AD Plantaze - Plantaze is the largest producer of wine and table grapes in the entire region, and the market leader in wine production in the Balkans. Production capacity includes a vineyard area of 2,200 hectares (the largest contiguous in Europe), two wine cellars with total capacity of almost 20 million bottles per year, 97 hectares of peach orchards, a fish-pond with annual production of 120 tons of California trout, 3,000 tons of cold storage capacity, retail facilities and catering-hospitality facilities.
U.S Companies in Montenegro
A number of U.S. companies are operating in Montenegro, and the Government of Montenegro has put an emphasis on attracting more American investment.
--Philip Morris International opened a branch office in Montenegro in May 2007. The main activity of the office is the import and distribution of Philip Morris products in the Montenegrin market.
--Coca-Cola HBC (Hellenic Bottling Company), one of the world's largest bottlers of Coca-Cola products, has been operating and distributing its products in Montenegro for more than a decade.
--Pepsi (DEC Corporation) has been operating and distributing Pepsi products in Montenegro for more than a decade.
--Data Card Group won a Government of Montenegro/Ministry of Interior Affairs tender for the procurement of a system for issuing passports and national identification documents. The value of the contract, signed in July 2007, is roughly nine million euro.
--Microsoft officially opened its office in Montenegro in May 2007 during a Podgorica conference aimed at presenting the company's latest technology and products. The latest strategic partnership agreement between the Government of Montenegro and Microsoft was signed on December 18, 2008. A new contract on continues cooperation was signed in December 2011.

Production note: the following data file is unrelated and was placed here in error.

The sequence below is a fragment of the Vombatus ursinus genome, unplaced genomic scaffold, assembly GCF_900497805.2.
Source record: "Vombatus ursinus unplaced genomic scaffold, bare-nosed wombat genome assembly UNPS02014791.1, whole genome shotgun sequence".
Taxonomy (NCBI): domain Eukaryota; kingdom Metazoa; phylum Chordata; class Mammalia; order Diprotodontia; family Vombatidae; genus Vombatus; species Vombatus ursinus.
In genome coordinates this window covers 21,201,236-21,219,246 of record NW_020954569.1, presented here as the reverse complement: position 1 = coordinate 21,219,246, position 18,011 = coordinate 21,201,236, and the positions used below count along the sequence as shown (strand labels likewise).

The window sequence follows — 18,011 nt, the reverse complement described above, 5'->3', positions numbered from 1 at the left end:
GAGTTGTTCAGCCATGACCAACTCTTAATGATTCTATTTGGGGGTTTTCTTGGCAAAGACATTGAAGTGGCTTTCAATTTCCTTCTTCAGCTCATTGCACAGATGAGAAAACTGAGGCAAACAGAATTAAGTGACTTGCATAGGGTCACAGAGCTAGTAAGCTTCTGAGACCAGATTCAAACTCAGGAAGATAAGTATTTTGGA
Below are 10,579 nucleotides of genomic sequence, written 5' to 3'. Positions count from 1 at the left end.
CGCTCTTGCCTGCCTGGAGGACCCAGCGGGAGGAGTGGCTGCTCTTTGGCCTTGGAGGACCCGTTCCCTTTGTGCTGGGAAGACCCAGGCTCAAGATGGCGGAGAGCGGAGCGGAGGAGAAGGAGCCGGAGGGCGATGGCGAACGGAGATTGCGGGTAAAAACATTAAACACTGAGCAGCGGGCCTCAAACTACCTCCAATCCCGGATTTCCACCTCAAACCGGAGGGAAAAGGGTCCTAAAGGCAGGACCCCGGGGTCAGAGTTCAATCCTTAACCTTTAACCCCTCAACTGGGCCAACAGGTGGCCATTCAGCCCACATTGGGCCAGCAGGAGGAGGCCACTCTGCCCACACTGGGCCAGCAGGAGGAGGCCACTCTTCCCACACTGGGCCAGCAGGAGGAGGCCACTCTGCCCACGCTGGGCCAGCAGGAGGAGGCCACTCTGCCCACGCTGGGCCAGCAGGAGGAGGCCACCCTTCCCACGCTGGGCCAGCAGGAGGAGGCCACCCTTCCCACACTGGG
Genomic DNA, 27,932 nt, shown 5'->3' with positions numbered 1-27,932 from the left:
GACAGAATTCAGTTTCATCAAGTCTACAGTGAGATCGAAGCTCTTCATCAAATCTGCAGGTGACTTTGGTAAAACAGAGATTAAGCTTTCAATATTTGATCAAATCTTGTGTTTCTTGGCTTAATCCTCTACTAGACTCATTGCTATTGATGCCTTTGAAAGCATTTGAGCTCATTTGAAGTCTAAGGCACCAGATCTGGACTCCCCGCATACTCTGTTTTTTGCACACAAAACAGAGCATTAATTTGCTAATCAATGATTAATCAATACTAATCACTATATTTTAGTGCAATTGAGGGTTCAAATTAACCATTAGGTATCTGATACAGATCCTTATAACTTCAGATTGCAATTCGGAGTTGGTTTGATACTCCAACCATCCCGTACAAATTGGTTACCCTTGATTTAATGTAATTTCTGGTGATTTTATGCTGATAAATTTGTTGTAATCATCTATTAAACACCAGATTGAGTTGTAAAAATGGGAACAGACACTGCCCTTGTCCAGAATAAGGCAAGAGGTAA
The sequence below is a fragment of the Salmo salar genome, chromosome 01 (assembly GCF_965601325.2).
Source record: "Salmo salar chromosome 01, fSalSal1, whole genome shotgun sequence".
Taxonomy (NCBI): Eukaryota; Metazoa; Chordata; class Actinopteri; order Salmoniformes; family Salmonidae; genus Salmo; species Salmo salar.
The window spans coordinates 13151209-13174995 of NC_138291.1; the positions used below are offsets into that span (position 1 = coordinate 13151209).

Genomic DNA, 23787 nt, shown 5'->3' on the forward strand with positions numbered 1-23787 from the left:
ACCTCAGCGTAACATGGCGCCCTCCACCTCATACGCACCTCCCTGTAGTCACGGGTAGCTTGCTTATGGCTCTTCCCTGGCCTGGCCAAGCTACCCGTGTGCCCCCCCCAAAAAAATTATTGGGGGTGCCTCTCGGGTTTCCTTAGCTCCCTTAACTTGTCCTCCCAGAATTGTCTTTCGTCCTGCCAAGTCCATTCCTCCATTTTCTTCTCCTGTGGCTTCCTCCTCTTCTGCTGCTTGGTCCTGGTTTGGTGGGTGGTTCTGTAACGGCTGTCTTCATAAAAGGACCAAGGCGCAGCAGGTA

--Oracle signed a strategic partnership agreement with the Government of Montenegro in 2008, and these two agreements will allow for the purchase and use of Microsoft and Oracle licenses and software by the government, state agencies, municipal authorities and state-owned companies.
--Begovic Management Group (BMG) purchased the Hotel Mediterranean property in July 2005 from the state-controlled hotel/travel company "Ulcinjska Rivijera" for 940,000 euro. BMG intends to redevelop the property into a first-class coastal destination resort, with mixed-use resort and entertainment components. The total investment value is 6 million euro.
--Media Development Loan Fund (MDLF) bought 25 percent of the shares of Daily Press, publisher of the daily newspaper "Vijesti" and founder of the TV “Vijesti”.